well, it's definitely interesting right now, working remotely. Our office is still working full time remote eso. The responsibilities and decisions that I handle right now are really setting the strategic priorities of my team. So I supervised four people directly, and then I have about four more people who have dotted lines to me. So between the six or eight of us working on our projects from week to week or month to month, I'm in charge of setting those priorities and deciding what projects are we saying yes to what projects are we saying no to and how much time are those projects were saying yes to getting because there's just not enough hours in the day to get everything that our office would ideally want us to get to right? And so we have to say no to things. So a lot of my job is sorting through those things and having conversations. Sometimes there's political reasons behind why we have to say yes to something, because maybe somebody higher up is asking for it. So figuring out how to navigate that on how to do it in a way that's polite and professional but also strategic is a really big part of my job, and then another big part of my job is really equipping my team to do what they need to dio. I always tell them that one of my biggest priorities is to clear away any obstacles. So if they feel like they're hitting a brick wall, getting an asset they need or finding the right photo or they need funds toe by a new font or something like that, I really see it is my job to make sure that that happens so that they can do their jobs because they're really good at their jobs and they do stuff that I don't necessarily know how to dio. But I want to make sure that they could be successful. Eso when I think about the top three priorities, Obviously, even though universities are non profit organizations, for the most part and the one where I work is a nonprofit organization, we do still have goals that the university leadership wants us to achieve. Sometimes people think, Oh, it's nonprofit, you can kind of do whatever you want and that z really not the case at all. We still want to bring in the brightest students, a really diverse class. Eso my top priority is just ensuring that that happens from the marketing and communications perspective. So are we targeting the right audiences, sending the right emails, building the right kind of website to make that happen. Running the right social media campaigns. So getting are enrolling classes Always. Number one priority number two Priority is supporting our staff with the programs that they want to do. So our counseling team puts on a wide variety of events that are all happening virtually right now and so ensuring that students know that those events were happening through invitations the website, social media advertising that they can register for those events that they know how to get into those events with all the zoom links and everything like that. Um, that's my second priority. And then I think that their priority is just ensuring that things run smoothly for my team. Like I said, ensuring that they have everything that they need to make those first two things happen for Emory Weekly hours. I think I'm really blessed and fortunate at Emory that our boss is very protective of work life. I think balance is kind of a false word because you never really feel balanced. But just maintaining that between your family life, what you're doing at home, especially now in this virtual space. Um, you know, there are seasons where I'm working 50 55 60 hours a week, but it's not like that year round. Um, they're definitely seasons where I may only be working 35 hours a week or 40 hours a week. Right now, I'm gonna busier season where I am working probably 40 45 hours a week, but especially working remotely. I have a lot of flexibility to sometimes finish that work at night or work for a couple of hours on a Saturday afternoon on. That's really no big deal. Our office really respects the weekends. For the most part, they don't pay me unless it's an emergency, and I really appreciate that about where I work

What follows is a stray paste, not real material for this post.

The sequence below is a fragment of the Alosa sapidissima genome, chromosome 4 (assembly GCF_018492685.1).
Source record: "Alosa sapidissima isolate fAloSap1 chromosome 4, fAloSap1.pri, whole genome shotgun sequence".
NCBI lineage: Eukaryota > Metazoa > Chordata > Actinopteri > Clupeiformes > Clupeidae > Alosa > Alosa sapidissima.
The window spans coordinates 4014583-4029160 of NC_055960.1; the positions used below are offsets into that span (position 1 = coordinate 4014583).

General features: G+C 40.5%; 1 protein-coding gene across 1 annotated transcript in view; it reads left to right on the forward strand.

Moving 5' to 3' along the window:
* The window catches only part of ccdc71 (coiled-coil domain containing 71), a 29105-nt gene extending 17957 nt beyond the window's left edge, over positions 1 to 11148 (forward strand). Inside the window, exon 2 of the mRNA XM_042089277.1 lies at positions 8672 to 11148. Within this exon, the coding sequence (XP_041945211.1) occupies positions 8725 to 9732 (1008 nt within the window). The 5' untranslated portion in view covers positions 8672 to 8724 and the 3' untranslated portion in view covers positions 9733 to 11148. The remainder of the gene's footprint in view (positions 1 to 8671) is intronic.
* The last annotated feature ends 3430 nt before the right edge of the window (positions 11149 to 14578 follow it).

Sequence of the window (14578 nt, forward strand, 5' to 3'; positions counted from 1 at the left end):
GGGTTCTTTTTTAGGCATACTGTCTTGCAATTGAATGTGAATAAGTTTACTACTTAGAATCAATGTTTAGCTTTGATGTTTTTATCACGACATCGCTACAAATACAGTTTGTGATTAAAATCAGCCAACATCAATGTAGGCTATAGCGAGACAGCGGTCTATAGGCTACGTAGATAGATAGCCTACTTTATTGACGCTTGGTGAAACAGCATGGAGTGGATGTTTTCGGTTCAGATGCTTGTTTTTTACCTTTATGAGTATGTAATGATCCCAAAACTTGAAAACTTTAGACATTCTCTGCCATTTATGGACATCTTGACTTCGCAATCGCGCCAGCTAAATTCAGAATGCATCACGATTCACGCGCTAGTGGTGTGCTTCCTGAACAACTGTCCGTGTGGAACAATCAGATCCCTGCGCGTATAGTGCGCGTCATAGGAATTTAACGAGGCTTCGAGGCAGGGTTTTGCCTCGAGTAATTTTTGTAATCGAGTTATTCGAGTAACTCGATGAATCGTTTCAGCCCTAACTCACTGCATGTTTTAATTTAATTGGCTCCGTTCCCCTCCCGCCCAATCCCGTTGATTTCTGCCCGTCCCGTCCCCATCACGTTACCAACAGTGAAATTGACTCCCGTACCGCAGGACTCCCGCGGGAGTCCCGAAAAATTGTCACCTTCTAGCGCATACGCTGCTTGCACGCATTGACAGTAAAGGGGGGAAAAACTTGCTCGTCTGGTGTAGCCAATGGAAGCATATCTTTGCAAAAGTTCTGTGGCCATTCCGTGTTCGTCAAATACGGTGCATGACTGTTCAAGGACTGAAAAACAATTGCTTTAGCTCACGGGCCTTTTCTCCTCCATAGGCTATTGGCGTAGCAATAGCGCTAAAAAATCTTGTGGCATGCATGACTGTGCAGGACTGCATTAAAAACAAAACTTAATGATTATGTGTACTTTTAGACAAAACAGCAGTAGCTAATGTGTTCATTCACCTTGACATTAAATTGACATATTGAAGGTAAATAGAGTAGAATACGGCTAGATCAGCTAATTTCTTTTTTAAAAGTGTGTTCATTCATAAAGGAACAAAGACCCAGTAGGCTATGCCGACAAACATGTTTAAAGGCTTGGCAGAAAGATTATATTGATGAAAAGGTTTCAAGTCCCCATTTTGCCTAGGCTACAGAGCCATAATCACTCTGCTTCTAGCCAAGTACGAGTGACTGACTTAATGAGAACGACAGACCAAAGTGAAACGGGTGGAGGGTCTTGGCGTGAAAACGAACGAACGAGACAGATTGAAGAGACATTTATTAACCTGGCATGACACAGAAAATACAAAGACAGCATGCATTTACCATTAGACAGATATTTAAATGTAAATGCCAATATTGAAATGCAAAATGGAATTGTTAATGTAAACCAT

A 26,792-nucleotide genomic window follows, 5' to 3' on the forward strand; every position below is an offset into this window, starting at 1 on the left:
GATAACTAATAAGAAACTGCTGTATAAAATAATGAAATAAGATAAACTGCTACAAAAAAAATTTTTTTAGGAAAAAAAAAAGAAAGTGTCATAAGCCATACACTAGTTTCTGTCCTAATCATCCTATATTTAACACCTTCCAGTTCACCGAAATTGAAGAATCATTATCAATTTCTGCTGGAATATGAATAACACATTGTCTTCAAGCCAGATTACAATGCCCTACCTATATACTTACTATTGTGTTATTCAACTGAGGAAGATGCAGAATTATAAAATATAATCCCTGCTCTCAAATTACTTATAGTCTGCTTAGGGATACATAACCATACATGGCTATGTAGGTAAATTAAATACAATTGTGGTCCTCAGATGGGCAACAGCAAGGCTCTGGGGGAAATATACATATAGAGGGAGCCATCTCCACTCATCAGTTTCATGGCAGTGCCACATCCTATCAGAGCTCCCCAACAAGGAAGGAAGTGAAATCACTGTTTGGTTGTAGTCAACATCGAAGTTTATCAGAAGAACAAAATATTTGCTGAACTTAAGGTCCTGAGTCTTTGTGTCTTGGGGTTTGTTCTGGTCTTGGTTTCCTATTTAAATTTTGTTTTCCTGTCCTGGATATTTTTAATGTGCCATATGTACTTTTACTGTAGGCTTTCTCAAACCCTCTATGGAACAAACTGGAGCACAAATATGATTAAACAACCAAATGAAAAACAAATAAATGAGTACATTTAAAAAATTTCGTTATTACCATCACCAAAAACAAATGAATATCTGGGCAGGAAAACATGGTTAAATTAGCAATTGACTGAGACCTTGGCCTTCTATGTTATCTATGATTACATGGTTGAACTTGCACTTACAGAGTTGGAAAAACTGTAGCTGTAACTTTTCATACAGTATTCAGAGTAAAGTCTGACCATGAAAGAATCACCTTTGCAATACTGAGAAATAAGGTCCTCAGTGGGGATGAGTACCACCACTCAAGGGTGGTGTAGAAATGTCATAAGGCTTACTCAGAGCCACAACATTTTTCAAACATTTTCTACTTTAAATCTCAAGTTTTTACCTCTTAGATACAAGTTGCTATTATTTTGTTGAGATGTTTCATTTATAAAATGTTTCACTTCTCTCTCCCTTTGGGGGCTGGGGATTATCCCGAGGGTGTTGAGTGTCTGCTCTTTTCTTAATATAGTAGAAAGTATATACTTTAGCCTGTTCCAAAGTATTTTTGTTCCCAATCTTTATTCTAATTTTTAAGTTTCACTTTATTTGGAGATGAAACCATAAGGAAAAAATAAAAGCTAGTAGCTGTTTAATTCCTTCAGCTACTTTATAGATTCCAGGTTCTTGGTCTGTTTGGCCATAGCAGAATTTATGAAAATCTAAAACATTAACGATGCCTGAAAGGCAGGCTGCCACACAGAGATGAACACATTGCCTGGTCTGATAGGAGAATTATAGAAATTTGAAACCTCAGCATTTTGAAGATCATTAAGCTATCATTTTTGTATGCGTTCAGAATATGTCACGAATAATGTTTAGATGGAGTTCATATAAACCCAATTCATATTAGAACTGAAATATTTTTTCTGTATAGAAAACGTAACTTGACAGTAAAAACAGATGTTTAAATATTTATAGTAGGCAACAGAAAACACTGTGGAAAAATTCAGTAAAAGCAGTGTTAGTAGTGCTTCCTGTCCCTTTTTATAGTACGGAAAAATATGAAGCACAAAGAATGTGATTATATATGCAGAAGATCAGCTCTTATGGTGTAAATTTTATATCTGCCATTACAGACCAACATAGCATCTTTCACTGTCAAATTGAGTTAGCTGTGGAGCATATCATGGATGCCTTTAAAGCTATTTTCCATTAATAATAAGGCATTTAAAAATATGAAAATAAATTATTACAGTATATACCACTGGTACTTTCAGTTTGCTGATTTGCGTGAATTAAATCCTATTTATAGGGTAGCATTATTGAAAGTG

What are major challenges and pain points in a job like yours? What approaches are effective in overcoming them? Discussing examples will help students learn better.

Summarized By: Jeff Musk on Thu Nov 12 2020